Conceptualizing community: the experience of mental health consumers.
Wong YL, Sands RG, Solomon PL. University of Pennsylvania School of Social Policy & Practice, 3701 Locust Walk, Philadelphia, PA 19104, USA. email@example.com Qual Health Res. 2010 May;20(5):654-67. Epub 2010 Feb 12.
In this article we describe a focus group study of the perspectives of diverse groups of mental health consumers on the concept of community. We identify the core domains that constitute the notion of community, and commonalities and differences in the perception of community along the lines of ethnicity and sexual orientation/gender identity. Seven focus groups were conducted with a total of 62 participants. Transcripts were analyzed using the grounded theory approach. Two domains–togetherness and community acceptance–emerged as common to four types of communities that were most frequently mentioned in the focus group discussion. Our findings show that identities other than those associated with mental illness and the role of service user are critical to the understanding of the psychological sense of community among persons with psychiatric disabilities. We suggest that mental health providers empower consumers to expand their “personal communities” beyond that of mental health clients using their diverse identities, and design interventions for addressing the stigma emanating from identities that are discriminated against by the wider society.
Passing for “normal”: features that affect the community inclusion of people with mental illness.
Flanagan EH, Davidson L. Yale Program for Recovery and Community Health, Department of Psychiatry, Yale School of Medicine, New Haven, CT 06513, USA. firstname.lastname@example.org Psychiatr Rehabil J. 2009 Summer;33(1):18-25.
OBJECTIVE: The purpose of this study was to investigate specific features that indicate to community members that a person has a mental illness and the emotional reactions elicited by these features, in hopes of understanding barriers to the community integration of people living with mental illnesses.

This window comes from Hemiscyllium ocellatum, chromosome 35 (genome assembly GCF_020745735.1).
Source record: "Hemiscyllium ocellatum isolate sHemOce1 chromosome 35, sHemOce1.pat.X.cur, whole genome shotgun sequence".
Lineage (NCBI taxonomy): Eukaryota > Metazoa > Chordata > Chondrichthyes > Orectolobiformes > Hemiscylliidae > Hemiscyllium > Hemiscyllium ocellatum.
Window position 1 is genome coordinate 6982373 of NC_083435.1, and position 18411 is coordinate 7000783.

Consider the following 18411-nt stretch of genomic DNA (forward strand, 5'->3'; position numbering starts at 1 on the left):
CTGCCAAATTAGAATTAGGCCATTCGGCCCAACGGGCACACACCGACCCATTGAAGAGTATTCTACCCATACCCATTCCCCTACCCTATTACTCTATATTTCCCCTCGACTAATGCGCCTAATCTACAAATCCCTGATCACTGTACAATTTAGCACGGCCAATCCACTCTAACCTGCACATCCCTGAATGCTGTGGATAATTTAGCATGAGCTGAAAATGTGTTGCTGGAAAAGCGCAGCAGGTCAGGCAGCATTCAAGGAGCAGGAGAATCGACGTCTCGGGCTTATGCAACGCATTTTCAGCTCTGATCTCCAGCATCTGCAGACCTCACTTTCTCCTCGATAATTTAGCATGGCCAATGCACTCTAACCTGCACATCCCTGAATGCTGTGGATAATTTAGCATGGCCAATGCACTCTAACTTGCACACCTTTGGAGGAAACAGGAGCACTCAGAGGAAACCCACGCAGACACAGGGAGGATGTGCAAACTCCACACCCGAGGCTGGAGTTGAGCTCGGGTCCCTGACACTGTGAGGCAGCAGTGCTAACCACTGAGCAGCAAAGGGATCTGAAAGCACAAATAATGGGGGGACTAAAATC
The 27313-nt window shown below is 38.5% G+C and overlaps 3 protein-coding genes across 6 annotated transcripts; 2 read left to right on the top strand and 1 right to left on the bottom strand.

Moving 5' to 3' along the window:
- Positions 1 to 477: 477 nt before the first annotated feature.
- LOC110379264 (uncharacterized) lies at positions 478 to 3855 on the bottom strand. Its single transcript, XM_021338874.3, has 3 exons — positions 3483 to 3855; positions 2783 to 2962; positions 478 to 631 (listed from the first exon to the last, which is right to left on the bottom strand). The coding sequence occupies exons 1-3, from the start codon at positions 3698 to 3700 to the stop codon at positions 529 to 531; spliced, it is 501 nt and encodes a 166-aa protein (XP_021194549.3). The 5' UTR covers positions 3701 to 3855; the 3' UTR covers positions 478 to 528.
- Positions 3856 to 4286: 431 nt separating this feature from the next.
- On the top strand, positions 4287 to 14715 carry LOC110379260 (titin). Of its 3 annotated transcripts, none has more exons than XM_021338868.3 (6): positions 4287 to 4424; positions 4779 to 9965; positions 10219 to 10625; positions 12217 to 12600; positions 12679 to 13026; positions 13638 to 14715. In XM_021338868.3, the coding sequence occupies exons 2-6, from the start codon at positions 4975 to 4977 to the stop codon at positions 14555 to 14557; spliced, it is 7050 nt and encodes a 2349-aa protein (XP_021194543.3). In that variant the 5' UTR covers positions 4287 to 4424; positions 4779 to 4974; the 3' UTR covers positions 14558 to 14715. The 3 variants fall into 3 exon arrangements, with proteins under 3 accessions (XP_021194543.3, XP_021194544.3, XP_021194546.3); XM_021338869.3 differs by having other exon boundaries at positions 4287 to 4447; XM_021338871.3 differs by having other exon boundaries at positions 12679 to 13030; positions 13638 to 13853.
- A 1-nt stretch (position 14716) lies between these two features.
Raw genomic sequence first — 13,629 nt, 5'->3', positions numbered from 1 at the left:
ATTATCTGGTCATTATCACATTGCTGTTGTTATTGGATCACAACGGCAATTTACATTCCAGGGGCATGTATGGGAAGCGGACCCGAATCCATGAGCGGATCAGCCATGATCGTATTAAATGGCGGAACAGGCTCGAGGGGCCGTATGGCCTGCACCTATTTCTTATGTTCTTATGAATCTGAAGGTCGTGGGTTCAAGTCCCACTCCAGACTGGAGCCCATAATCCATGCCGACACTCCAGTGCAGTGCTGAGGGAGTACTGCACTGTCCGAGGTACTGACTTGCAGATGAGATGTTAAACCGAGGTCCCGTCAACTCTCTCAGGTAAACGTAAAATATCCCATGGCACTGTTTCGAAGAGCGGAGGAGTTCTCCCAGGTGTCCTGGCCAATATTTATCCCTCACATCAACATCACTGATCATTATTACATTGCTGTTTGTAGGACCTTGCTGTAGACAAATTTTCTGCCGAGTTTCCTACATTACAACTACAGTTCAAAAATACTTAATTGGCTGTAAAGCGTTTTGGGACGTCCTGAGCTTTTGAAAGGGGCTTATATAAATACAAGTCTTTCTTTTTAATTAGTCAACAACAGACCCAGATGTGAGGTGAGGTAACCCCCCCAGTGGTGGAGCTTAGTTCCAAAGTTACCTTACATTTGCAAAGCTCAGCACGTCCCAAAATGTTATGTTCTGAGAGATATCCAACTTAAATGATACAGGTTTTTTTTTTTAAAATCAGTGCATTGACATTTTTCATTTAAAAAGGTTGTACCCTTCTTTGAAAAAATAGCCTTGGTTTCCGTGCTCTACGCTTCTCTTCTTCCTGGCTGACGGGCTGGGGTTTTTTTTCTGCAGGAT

METHOD: Participants were 15 community members who had considerable experience with people with mental illnesses but no extensive clinical training (e.g., store clerks, landlords, clergy). A mixed qualitative-quantitative design elicited 1) participants’ subjective experience of interacting with people with mental illness and 2) participants’ ratings of specified features of people with mental illness.
RESULTS: Interpretive phenomenological analysis of qualitative interviews suggested that a person’s mental illness was only apparent from afar if s/he was responding to internal stimuli or wearing bizarre or inappropriate clothing. The person’s illness usually became apparent through interacting with the community member. Participants reported feeling kind benevolence towards people with mental illness and rated the likelihood of people with mental illness to be threatening or violent as very low. Overall, participants’ ratings of features of people with mental illness corroborated qualitative themes.
CONCLUSIONS: These data suggest that stigma is not elicited simply by the presence of a person with a mental illness, and that the presence of a mental illness in most cases only becomes apparent through social interaction. Also, these data support conclusions that personal experience with people with mental illness reduces fear and increases benevolence and that personal contact should be integral to community integration and anti-stigma campaigns.